There are only five openings available, so make sure you don’t miss out!  Call (970) 232-8447 today to schedule your child’s appointment.  Experience the natural, compassionate, whole-child care that is naturopathic medicine.

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Baby Steps

Making changes can be overwhelming.  I know this from personal experience, and I talk with patients about it all the time, because so much of getting healthy is about changing habits.

In my own life, I find myself looking at my ultimate goal and thinking that it’s all too much and I don’t even know where to start.  Take cleaning the house, for example.  I really don’t like housework, so it’s a struggle to stay on top of two busy adults and three even busier kids.  I can clean a room and it will be like the aftermath of a tornado within half an hour.  Every few weeks, my husband and I spend a weekend in a cleaning frenzy, trying to get things in some semblance of order.

Patients often tell me how overwhelmed they feel too.  As they learn about one healthy change, and then another, the information starts to snowball.  At first they may be simply trying to eat real food, and then they learn about hidden ingredients, and that leads them to organic food, which then encourages them to learn more about harmful chemicals like bisphenol-A (BPA) and mercury contaminating food.  It can be enough to make a person go hide under the bed!

So what’s the trick to getting where you want to go?

I think there are four big steps: 

  1. Decide you want to change.  It won’t work if you’re doing it for someone else.
  2. Start small.  Baby steps work because they are easier than giant ones. 
  3. Focus on the change for one month.  It takes time for your mind and body to ingrain new information.  
  4. Give yourself a break!  We don’t always get things right the first time. 

So here’s how I’m trying to put it into action at home.  I decided that we really do need help managing the housework.  I’m ready for change!  I found a great site,, that has an excellent "Beginner BabySteps" program and I started today with shining my kitchen sink.  (I didn’t use bleach, by the way.  The baking soda worked just fine.)  I will try to implement each of the changes for a month, and take a new step each day.  And I’ll try to relax when I forget one day or am too tired, and will jump back in the next day.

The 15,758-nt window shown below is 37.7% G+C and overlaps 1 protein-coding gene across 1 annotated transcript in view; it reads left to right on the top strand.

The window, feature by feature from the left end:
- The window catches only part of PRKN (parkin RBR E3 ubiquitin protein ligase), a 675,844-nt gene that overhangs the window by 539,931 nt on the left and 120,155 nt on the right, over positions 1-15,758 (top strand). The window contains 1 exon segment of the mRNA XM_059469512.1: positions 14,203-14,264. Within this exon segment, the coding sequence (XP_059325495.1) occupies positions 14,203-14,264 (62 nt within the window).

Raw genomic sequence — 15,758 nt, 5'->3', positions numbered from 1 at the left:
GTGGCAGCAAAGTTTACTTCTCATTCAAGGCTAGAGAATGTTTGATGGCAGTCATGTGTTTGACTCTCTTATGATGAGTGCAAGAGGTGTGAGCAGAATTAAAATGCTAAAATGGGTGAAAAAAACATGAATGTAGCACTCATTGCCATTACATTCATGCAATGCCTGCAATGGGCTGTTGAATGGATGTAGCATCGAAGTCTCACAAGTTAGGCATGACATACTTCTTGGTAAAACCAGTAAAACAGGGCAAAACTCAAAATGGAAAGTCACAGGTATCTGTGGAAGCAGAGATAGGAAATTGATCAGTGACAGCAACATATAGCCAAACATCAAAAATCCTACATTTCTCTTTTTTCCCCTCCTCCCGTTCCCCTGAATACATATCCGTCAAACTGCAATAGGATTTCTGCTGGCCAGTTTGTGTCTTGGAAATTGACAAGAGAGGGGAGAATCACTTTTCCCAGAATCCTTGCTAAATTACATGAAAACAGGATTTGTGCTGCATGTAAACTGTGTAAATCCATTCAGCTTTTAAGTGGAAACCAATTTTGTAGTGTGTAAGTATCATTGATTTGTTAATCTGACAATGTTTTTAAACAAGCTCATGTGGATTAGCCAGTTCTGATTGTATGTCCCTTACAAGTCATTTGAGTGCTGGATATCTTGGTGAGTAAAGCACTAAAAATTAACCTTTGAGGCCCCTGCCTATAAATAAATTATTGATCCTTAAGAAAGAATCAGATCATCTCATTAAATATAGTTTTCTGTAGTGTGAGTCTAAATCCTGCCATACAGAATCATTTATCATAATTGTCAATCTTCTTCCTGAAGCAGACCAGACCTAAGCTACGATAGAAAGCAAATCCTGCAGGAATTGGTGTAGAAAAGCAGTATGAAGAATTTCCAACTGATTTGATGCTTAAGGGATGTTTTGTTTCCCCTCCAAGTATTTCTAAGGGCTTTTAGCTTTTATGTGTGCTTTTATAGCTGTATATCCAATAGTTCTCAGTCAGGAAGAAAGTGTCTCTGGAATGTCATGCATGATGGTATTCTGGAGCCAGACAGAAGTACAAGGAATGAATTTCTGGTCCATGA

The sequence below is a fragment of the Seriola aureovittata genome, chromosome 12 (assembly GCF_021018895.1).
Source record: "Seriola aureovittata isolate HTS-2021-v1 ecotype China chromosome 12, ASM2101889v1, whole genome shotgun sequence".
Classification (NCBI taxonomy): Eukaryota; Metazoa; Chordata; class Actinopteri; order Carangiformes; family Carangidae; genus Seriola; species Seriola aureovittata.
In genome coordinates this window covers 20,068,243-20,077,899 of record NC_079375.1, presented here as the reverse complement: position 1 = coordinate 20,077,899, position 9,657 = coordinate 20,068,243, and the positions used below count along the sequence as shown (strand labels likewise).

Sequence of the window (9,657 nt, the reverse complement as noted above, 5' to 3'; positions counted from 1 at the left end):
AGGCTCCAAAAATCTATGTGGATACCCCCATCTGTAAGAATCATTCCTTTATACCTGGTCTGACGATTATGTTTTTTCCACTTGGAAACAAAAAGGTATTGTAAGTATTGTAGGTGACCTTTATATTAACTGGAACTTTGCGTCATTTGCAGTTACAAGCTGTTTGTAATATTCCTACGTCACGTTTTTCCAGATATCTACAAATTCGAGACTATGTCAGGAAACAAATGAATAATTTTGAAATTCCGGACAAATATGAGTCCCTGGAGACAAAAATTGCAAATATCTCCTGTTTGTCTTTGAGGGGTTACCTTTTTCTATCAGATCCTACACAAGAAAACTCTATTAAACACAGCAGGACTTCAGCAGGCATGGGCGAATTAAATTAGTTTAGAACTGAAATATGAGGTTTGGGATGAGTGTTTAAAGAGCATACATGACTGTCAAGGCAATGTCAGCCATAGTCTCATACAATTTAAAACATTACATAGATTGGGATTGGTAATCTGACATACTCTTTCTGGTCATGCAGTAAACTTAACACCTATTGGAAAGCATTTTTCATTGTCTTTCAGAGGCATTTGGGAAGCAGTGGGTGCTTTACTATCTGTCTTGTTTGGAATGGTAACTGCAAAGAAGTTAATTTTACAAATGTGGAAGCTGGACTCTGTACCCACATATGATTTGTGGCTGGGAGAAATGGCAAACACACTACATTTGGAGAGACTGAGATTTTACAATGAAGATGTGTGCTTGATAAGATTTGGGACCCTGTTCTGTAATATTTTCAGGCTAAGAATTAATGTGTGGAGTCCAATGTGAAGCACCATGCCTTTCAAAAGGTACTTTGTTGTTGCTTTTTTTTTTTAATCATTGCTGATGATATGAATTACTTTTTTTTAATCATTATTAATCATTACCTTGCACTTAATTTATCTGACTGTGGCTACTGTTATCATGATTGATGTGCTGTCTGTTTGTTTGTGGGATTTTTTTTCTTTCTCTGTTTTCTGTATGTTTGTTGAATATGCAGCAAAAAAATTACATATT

When you’re ready, you can make a small change too.  And know I’m working on it right alongside you.  :)

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So, What About All That Halloween Candy?!

I have three kids and they have been looking forward to Halloween for over a month.  My eight year-old has actually been counting down and regularly announces how many days are left.  I am secretly pleased that they’re more excited about what to be for Halloween than about how much candy they’ll be getting, but I can’t stop thinking about all that candy.

Every year I fret about the sugar, artificial colors and flavors, preservatives, and food allergens we’ll have to try to avoid.  I wonder whether I should just let them stuff themselves for one day and then throw the rest out, or dole it out piece by piece until it’s gone.  I wonder if it’s too late to introduce the "Halloween Fairy" or the "Sugar Sprite", who will come to my house to magically transform all the candy into fairy dust and presents.

I remember how much fun Halloween was when I was a kid.  My mom would help us create whatever bizarre costume we got it in our heads that we had to have.  My sister and I were witches and gypsies, princesses and doctors.  One year I was actually the Ace of Hearts.  And the candy!  We would go out and spend HOURS walking through our neighborhood trick-or-treating.  There was the weird guy who gave rolls of pennies and the dentist’s wife who always gave out toothbrushes, but mostly there was candy!

So this year I’ve been thinking about how to change our Halloween tradition for the better, because I want my kids to have great memories too, and I’m not convinced that wallowing in junk has to play such a big part.  Here is some of what I’ve come up with:

What To Give Out

After searching a bunch of websites for ideas, I found three that I thought had the most to offer.  (Thank you to Suzi Milovanovic on, Jayne Pupek on, and Emily’s blog, PaperSeed.)  Here is a list of "treats" that you don’t eat:

  • Art supplies: activity pads, coloring books, crayons, chalk, notepads, pencils, pencil toppers, erasers, play-doh, stampers, stickers, paint sets, child-safe scissors, modeling clay, markers, glitter, colored pencils, origami paper and instructions
  • Toys and activities: balls, bubbles, glow sticks, maps, mini globes, books, mini magnifying glasses, matchbox cars, toy dinosaurs or animals, whistles, yo-yos, marbles, dominoes, decks of playing cards, small dolls, coins
  • Dress-up: false teeth, temporary tattoos, bracelets, necklaces, key chains or clips, sunglasses, hair clips, ribbons, scarves, eye patches

Some of these are more expensive than others, but you can make some of them, or find many of them at a dollar store or thrift shop.  You may want a separate stash of child-safe goodies for the 3 and under crowd.